Reducing Mathematics to Logic

Reducing Mathematics to Logic

June 26, 2021 Off By Felso

Russell’s first work on the philosophy of mathematics was An Essay on the Foundations of Geometry in 1897. This work is generally written in a Kantian line. Russell later thought that this approach contradicted Albert Einstein’s understanding of space-time and completely abandoned the views he advocated here.

Russell’s interest shifted to the definition of number in the following period and he examined the views of mathematicians and philosophers such as George Boole, Georg Cantor and Augustus De Morgan. In the same period, it was determined by the researches of historians that he had an idea about the works of Charles Sanders Peirce and Ernst Shröder. In 1900, at a congress he attended in Paris, he met the Italian mathematician Giuseppe Peano (1858 – 1932). At that time, Peano continued to work on arithmetic in an axiomatic system. Accepting the terms “zero”, “number” and “consequence relation” and the English determinant “the” as simple (undefined), he aimed to deal with all axioms related to numbers and the theorems of arithmetic based on them in a system. Russell wondered whether these basic terms could also be defined logically, and he focused his work on this. Until 1903, he continued his studies on these subjects. From 1897 to 1903 he published three separate works: On the Notion of Order, Sur la logique des relations avecles applications à la théorie des séries and On Cardinal Numbers.

Russell thought that the foundations of mathematics could be dealt with in a logical system today called high-order (higher-than-first-order) logic. Russell encountered Frege’s work during this period and saw Frege attempting to define number with concerns similar to his own. As we have mentioned before, he discovered a paradox in Frege’s system and reported it to Frege in a letter. On the other hand, he presented this paradox and wrote a solution proposal in the appendix of his work, The Principles of Mathematics, which he was continuing at that time. At the same time, Russell was working on another proof of Georg Cantor. Cantor gave a proof that the greatest numerical number does not exist, and this theorem became known as the Cantor Paradox. At first, Russell thought this proof was flawed. It was later discovered that this paradox was a special case of the Russell Paradox. Thereupon, Russell concentrated on his work on sets and classes. Russell’s proposed solution in that appendix was based on Russell’s views on clumps. Russell later developed these ideas and developed what is now called the theory of types. The main purpose of this theory was to axiomatize set theory in such a way as to prevent the emergence of these paradoxes.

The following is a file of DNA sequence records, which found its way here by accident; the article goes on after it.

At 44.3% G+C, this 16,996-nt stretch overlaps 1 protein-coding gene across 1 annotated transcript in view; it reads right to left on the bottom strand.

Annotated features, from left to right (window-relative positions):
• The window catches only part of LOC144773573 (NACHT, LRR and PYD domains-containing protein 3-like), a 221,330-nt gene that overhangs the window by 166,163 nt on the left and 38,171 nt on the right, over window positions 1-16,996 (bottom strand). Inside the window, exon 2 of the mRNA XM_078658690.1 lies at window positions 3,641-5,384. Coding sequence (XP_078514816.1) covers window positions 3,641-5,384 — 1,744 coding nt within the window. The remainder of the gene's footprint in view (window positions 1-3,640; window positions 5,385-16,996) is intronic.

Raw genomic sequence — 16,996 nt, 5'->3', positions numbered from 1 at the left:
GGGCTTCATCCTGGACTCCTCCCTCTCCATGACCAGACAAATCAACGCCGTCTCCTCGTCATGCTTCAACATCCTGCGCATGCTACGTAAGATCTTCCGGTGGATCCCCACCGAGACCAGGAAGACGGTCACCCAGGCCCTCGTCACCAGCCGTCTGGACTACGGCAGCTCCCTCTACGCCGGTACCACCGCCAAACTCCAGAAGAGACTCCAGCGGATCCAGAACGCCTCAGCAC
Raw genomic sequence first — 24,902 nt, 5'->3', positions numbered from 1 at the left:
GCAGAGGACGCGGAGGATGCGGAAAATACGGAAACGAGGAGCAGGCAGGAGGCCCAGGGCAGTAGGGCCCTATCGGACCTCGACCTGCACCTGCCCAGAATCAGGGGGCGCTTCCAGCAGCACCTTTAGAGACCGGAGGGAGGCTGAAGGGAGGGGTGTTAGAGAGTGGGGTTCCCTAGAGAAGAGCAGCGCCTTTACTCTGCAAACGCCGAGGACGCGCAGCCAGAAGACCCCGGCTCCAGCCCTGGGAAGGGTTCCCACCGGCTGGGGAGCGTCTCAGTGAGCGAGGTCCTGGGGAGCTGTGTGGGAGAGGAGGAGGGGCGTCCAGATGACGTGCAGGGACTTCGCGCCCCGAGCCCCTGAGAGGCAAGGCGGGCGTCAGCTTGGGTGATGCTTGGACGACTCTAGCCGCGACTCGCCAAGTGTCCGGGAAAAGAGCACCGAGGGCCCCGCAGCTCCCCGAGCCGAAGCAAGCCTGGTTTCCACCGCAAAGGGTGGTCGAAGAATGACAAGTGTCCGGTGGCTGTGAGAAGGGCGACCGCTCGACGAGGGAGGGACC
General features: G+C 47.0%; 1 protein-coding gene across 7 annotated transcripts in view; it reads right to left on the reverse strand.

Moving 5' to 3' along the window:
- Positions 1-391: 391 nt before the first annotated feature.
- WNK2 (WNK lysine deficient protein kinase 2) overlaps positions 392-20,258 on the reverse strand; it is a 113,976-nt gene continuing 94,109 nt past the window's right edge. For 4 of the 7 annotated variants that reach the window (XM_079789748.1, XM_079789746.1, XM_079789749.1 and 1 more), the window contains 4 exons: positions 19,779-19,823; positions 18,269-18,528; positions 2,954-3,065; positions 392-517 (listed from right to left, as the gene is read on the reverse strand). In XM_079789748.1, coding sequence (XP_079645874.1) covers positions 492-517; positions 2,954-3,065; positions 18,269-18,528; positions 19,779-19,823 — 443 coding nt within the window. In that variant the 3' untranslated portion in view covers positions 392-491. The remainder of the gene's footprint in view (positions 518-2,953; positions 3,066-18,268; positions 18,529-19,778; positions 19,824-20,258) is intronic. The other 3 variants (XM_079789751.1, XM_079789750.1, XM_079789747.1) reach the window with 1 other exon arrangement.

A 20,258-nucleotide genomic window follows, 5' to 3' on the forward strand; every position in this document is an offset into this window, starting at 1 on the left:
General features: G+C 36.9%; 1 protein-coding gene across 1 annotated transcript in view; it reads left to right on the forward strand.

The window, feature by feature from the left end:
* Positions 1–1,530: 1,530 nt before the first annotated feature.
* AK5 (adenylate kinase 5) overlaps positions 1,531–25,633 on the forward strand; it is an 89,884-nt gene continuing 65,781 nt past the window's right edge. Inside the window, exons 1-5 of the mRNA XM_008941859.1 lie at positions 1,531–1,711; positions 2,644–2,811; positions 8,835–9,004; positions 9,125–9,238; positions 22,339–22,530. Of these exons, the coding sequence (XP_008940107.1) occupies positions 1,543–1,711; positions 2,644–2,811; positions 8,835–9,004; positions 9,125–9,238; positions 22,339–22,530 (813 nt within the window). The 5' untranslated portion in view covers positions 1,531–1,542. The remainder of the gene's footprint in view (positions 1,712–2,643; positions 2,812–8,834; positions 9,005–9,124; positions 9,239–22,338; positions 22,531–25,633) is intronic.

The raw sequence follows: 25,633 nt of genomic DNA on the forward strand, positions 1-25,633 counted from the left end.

The famous Gödel Incompleteness Theorems (1931), on which mathematical logic and calculus are based today, assume the formal system presented in Principia Mathematica. Gödel showed that in a formal system strong enough to represent arithmetic propositions, there are true propositions that neither the proof nor the non-prove can be given, and in this respect, the formal systems have a deficiency in representing the true propositions of arithmetic. The second theorem states that the consistency of a formal system strong enough to represent arithmetic propositions cannot be given within the system.

Russell wrote the famous Principia Mathematica together with Alfred North Whitehead, using the results he obtained in the theory of types. This work, the first volume of which was published in 1910, was designed to consist of four volumes and to include the basics of geometry in the fourth volume, but the fourth volume was never published.

Russell’s last important work in the philosophy of mathematics is his book, Introduction to Mathematical Philosophy, which he wrote while serving a prison sentence for his anti-war attitude during the First World War. In this work, Russell presented his studies and philosophical results up to that point.

Prepared by: Sociologist Ömer YILDIRIM
Source: Omer YILDIRIM’s Personal Lecture Notes. Atatürk University Sociology Department 1st Year “Introduction to Philosophy” and 2nd, 3rd, 4th Grade “History of Philosophy” Lecture Notes (Ömer YILDIRIM); Open Education Philosophy Textbook